So what this means for us is that, for each Flex 10 connection in our blade server, it will offer us up to 4 network connections (Flex NICs) that can be fine tuned between 100Mb to 10Gb. With two Flex 10’s we can then ensure our networking is fully redundant. We are then able to uplink our Virtual Connect Flex 10’s with as little as 2 10Gb connections to our Core network infrastructure.

    With the amount of NIC’s required in your average ESX build this makes FLEX10’s very attractive when deploying HP Blade Chassis.

    HP Virtual Connect Flex-10 10Gb Ethernet Module


    HP 1/10Gb-F Virtual Connect Ethernet Module



    The first thing you will need to do when using the Virtual Connects is upgrade the firmware, after a bit of searching on the internet I found there were numerous issues reported with older firmware.

    Firmware for the Virtual Connect Flex 10’s can be found here >>

    I found the descriptions of the downloads very misleading and in the end found out I had to use the FC firmware even though I had an Ethernet module!

    I found the easiest and most reliable way of doing this was to use the Virtual Connect c-Class Virtual Connect Support Utility. This is available from the HP download site


    Once you have downloaded and installed the utility you will be able to use it to connect to your blade chassis and perform several tasks on your virtual connects.


    If you have a current configuration on your Virtual Connects ensure you run a backup of the configuration first encase you run into any issues.


    Once you have backed up the configuration you are able to apply the firmware update


    I also found the Bay command useful when I had to only update 1 module on a replacement module after an initial failure.

    My Scenario

    In my scenario I was working with an HP C7000 blade chassis, numerous HL BL460c G6 server blades, two HP Virtual Connect Flex-10 10Gb Ethernet Modules and two non stacking Cisco switches. I was also working with iSCSI based storage. This is by no means a recommendation of hardware but simply what I had to work with in my scenario.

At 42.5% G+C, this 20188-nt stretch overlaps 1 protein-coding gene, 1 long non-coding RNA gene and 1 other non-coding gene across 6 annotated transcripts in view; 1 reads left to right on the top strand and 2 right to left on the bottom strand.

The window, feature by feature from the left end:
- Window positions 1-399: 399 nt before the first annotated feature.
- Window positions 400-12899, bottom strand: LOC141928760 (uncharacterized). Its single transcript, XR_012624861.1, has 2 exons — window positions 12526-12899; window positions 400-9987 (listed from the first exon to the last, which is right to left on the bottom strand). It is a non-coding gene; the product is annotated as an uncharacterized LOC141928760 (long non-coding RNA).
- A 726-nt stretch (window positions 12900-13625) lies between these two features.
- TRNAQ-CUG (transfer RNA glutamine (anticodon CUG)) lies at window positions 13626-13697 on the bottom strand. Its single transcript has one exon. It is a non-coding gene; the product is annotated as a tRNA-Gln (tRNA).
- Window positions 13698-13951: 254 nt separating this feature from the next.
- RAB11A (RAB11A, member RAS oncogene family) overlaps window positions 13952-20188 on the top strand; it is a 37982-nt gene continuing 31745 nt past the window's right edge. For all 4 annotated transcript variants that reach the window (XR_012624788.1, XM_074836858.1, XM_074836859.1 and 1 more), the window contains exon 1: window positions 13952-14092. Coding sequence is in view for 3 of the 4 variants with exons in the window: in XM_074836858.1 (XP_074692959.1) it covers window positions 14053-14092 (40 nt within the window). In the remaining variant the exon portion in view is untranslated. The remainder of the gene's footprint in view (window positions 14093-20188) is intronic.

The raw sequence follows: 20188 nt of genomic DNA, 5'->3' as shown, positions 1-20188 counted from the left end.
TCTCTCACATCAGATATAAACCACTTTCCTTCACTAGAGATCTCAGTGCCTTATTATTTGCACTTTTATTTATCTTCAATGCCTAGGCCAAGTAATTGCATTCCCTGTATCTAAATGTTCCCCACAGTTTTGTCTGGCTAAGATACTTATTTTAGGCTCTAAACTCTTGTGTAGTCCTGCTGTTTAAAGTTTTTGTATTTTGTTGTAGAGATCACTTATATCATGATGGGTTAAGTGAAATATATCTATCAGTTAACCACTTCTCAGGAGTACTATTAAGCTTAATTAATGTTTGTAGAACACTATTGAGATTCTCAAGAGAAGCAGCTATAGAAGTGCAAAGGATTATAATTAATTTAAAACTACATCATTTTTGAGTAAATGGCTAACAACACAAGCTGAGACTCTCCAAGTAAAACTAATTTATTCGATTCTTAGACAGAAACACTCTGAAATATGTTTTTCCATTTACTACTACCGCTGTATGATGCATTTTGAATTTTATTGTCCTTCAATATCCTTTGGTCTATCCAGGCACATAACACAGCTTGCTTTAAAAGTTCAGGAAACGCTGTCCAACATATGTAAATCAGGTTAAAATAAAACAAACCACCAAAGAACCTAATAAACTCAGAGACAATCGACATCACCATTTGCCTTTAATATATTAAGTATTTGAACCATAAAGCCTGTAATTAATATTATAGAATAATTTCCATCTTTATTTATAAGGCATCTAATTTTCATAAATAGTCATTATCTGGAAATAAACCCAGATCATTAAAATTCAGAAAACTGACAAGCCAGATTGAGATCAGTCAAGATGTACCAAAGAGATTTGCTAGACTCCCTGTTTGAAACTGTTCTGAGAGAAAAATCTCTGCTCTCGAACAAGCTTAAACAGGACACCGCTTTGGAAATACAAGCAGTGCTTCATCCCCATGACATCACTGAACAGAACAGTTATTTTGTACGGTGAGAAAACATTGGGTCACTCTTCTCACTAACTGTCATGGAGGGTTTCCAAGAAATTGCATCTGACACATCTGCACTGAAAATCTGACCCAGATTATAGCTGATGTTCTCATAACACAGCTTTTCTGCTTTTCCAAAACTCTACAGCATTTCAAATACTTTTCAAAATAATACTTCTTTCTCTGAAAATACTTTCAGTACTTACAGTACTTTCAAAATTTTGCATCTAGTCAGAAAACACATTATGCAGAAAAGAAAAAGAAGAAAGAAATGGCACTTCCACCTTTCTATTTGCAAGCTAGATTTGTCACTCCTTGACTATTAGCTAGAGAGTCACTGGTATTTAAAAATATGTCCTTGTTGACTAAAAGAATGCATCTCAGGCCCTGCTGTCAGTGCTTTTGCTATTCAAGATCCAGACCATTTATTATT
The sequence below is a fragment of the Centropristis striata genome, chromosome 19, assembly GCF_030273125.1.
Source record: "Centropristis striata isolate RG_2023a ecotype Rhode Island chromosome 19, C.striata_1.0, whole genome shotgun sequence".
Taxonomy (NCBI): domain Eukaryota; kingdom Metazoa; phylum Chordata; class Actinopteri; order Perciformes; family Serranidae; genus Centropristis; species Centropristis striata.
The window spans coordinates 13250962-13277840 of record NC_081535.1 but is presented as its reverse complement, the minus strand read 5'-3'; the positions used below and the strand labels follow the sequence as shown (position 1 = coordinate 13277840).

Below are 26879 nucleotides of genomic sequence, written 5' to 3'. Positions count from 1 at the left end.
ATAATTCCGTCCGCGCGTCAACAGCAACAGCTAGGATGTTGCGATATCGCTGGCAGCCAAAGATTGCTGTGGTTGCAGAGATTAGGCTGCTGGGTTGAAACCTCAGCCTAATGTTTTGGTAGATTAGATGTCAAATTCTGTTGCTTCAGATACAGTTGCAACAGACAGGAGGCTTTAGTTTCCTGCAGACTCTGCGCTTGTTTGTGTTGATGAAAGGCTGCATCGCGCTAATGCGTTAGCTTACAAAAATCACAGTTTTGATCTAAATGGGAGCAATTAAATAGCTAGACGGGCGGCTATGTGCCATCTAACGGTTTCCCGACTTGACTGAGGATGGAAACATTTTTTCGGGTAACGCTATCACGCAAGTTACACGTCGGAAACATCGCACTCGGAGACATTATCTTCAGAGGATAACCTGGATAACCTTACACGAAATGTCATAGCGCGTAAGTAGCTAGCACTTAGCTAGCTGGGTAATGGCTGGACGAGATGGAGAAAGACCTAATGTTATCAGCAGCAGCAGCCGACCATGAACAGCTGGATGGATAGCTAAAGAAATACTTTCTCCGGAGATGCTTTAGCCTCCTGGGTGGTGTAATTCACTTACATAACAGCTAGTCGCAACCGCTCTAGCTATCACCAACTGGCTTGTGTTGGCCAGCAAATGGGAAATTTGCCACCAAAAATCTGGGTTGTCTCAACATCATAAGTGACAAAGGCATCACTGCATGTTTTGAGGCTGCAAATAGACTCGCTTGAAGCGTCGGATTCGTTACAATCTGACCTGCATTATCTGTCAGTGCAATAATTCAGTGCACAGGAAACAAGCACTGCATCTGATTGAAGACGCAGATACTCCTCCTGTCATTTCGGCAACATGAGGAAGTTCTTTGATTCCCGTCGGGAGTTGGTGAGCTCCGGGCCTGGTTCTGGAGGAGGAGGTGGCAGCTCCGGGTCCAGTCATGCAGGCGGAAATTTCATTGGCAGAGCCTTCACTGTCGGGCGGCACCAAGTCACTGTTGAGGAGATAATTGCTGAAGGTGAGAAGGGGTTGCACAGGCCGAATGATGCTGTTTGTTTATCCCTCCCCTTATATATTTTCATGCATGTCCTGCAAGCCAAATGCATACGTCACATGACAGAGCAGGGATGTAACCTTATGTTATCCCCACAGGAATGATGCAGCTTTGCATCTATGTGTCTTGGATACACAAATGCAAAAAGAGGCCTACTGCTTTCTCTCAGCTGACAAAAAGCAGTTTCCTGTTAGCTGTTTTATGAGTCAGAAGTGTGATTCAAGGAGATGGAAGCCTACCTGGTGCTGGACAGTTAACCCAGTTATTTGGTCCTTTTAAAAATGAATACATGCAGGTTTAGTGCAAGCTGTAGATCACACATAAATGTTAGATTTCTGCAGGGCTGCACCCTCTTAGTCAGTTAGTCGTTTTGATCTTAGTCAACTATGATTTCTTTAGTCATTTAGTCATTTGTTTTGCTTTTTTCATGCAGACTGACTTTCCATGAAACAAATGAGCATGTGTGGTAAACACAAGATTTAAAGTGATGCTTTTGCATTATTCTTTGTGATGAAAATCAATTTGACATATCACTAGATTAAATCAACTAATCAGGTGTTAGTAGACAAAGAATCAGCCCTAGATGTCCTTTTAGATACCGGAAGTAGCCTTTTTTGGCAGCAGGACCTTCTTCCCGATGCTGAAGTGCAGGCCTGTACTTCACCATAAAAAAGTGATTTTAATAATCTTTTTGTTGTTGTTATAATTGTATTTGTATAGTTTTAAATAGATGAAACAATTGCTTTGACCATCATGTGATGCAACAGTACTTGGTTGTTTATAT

The HP BL460c G6 server blade comes with 2 x LOM (LAN on Motherboard) connections. This means we are able to provision 8 FlexNics in total, these would be spread over two virtual connects located in Interconnect bays 1 and 2.

    Virtual Connect Configuration

    In my scenario I would be using a single CX4 connection from each Virtual Connect to uplink to each of my core switches. As these two switches are not stacked together, only uplinked the virtual connect would be configured in an active / passive configuration for failover.

    To accomplish this I created a single Virtual Connect domain with both virtual connects being members of this domain. A single Shared Uplink set was then configured which both CX4’s were part of. The relative VLAN’s in my network were then created inside the Virtual Connect Networks configuration. A server profile was then created for each ESX host, 8 FlexNics were configured for each host, as I like to tag the traffic on the ESX side, I configured the links to allow multiple connections and selected the relevant VLANs to be assigned to these NICS. The only exception to this was the vMotion NICs, these were configured with no uplink and were assigned directly to the the vMotion network that had been configured, as all the ESX hosts were located in the blade chassis this meant all the vMotion traffic could travel across the virtual connects.

    A couple of points to consider when designing your Virtual Connect environment is that a VLAN may only connect to one FlexNIC per LOM. This means that you can run into difficulty if your service console is on your production network. As you wouldn’t be able to assign your production VLAN to your Service Console portgroup and to you Virtual Machine Network portgroup. To avoid this you can move your Service Console network onto a management VLAN and route as necessary between this VLAN and your production VLAN.

    When assigning the FlexNICS they will be assigned in the following order.


    All the FlexNICs configured from LOM:1 will connect through the Virtual Connect in bay 1 and all the FlexNICs configured from LOM:2 will connect through bay 2. This means that in a redundant configuration you can use every other FlexNIC to be a redundant adapter in your configuration.


    ESX Configuration

    Conveniently the Flex NIC configuration mentioned above matches up with the vmnics as follows

    LOM:1-a vmnic0
    LOM:2-a vmnic1
    LOM:1-b vmnic2
    LOM:2-b vmnic3
    LOM:1-c vmnic4
    LOM:2-c vmni5
    LOM:1-d vmni6
    LOM:2-d vmnic7

    This meant I could easily split the FlexNics up into 4 Virtual Switches as follows.

    vSwitch0 – Service Console Network – vmnic0, vmnic1 – Management VLAN

    vSwitch1 – Virtual Machine Networks – vmnic6, vmnic6 – All LAN Traffic VLAN’s

    vSwitch2 – vMotion Network – vmnic4, vmnic5 – vMotion VLAN

    vSwitch 3 –  iSCSI Network – vmnic2, vmnic3 – iSCSI VLAN

    The real benefit of the Flex10 is the ability to be able customise the amount of traffic you are assigning to each FlexNic, I followed the Virtual Connect with vSphere white paper for the guidelines on amounts of bandwidth and they were assigned as follows through the virtual connect manager.

    Service Console – 500Mb

    Virtual Machines Networks – 3Gb

    vMotion – 2.5 Gb

    iSCSI – 4Gb